“In recent decades, however, public sector jobs have become costly to generate for an expanding pool of applicants, while the formal private sector has been curtailed in some MENA countries by crony capitalism and a poor business climate.
The result is that there are few “desirable” jobs, too few, in fact, to motivate the education and training systems to adopt reforms that would produce skills applicable to the private sector,” says the report.
Even with one-third of unemployed youth being university graduates, employers report being unable to fill vacancies and about 40 percent of employers in the MENA region named skill mismatches as a major constraint to doing business and growth.
Not being able to find a job despite having graduated from a university, understandably leads to deep frustration and dissatisfaction with the system. According to data from the 2013 Gallup World Poll, the dissatisfaction with education services and healthcare is almost a norm in MENA, as nearly half the respondents in the region expressed their dissatisfaction with the two sectors in their country, compared to about 30 percent in Asia and Latin America and the Caribbean.
On average nearly 40 percent of the respondents were dissatisfied with the education services in their country and 45 percent were dissatisfied with the availability of quality healthcare. Only respondents in Bahrain, Oman, Qatar, and the United Arab Emirates reported relatively high levels of satisfaction with both education and health services.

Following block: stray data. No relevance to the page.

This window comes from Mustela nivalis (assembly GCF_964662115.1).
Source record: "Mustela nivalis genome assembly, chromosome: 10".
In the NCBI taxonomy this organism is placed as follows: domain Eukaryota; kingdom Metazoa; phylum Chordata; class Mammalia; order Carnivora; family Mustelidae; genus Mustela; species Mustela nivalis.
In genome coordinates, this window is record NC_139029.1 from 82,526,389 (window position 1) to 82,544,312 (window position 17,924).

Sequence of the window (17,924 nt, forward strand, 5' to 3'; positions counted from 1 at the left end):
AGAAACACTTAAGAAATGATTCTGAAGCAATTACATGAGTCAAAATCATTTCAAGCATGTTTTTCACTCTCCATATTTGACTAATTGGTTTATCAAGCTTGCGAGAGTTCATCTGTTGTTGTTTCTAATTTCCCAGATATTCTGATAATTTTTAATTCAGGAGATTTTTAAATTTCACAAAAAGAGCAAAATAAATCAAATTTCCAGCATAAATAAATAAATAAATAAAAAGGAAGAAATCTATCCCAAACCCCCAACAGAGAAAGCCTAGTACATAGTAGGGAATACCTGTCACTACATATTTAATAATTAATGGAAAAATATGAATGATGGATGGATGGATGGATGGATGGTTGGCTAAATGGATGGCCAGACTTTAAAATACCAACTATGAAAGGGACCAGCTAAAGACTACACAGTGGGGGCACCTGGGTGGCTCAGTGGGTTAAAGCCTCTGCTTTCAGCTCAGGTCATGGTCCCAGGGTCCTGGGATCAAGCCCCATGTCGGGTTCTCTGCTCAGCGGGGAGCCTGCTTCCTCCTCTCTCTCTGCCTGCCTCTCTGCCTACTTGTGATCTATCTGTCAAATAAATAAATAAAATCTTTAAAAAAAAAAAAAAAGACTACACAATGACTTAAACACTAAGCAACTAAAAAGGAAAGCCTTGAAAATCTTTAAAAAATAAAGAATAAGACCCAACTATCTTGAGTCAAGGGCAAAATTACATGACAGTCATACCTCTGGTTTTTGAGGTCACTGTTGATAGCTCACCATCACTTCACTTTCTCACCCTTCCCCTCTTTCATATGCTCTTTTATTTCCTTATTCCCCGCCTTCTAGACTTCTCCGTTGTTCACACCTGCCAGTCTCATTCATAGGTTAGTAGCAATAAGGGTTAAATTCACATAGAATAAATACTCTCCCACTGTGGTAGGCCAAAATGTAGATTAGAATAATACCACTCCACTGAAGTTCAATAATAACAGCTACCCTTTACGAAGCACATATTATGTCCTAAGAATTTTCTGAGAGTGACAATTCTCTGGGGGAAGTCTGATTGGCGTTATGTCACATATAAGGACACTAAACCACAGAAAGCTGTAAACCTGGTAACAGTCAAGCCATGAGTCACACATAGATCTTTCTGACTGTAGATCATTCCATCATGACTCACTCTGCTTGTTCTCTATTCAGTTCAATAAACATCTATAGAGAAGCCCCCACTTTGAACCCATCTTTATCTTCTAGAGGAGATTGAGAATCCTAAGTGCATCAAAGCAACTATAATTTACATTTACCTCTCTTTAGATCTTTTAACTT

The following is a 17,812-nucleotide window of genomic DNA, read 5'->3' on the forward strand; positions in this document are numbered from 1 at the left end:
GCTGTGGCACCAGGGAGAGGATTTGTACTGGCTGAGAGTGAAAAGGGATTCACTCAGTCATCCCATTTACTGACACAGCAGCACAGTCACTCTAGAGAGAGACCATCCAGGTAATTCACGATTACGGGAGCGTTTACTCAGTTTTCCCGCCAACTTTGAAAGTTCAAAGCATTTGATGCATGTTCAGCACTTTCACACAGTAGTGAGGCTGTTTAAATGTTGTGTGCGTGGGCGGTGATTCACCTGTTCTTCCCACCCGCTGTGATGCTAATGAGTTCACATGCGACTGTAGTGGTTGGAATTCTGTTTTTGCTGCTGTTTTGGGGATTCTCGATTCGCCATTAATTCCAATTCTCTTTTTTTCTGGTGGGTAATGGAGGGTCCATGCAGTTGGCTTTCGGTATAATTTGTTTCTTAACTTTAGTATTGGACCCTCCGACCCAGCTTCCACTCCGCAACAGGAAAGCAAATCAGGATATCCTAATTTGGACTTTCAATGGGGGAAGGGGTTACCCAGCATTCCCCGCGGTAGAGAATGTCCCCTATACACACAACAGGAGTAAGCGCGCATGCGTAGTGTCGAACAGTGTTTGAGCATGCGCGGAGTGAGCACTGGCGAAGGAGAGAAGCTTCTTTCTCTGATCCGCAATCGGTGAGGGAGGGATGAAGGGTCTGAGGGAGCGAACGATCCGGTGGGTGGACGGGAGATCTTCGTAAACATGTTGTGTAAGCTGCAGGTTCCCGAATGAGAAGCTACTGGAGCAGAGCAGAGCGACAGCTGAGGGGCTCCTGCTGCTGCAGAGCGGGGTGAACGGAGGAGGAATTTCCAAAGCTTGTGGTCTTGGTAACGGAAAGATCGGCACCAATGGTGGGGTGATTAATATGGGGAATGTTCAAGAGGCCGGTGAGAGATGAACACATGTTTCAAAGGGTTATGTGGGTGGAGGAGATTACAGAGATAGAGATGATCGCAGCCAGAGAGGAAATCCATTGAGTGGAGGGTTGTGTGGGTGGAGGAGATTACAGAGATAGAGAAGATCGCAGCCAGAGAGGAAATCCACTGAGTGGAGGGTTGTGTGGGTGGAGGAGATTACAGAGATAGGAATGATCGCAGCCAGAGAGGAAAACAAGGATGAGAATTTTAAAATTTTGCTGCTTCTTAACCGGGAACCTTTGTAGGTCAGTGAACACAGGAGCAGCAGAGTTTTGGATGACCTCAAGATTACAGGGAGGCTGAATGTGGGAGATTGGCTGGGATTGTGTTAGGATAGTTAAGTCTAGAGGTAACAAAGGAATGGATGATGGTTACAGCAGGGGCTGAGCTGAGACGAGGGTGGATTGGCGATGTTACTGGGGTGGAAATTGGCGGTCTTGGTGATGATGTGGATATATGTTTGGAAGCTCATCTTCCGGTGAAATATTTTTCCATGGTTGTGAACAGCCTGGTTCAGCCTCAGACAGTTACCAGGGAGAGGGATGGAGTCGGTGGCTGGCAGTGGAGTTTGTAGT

Expressed satisfaction doesn’t necessarily mean better education though, stresses the WB report and points to the impact of natural resource rents on the quality of education and health services. “Although the demand for high-quality health services is high across both rentier and nonrentier countries, citizens in rentier economies are less likely to demand high-quality education, leading to a lower supply of high-quality education even if institutional quality is taken into account.
The explanation for this is simple: citizens in rentier economies are less concerned about attaining a high-quality education because students and their parents do not see education as critical to a career.
In the rentier system, they are able to obtain good jobs and a high standard of living regardless of the quality of education they attain. For example, when college graduates are guaranteed public sector employment – as in Qatar – their incentives to attain a high-quality education decline,” says the report.
Corruption is another concern of citizens in some MENA countries when it comes to education and healthcare. According to the Global Corruption Barometer, the majority of citizens in Algeria, Egypt, Lebanon, Morocco, and the Republic of Yemen perceive the education and health systems in their countries to be corrupt or extremely corrupt.
In some countries, respondents complained about being “constantly exposed to corruption, favouritism, poor customer service, and deficient information” when dealing with public services and the bureaucracy, says the World Bank.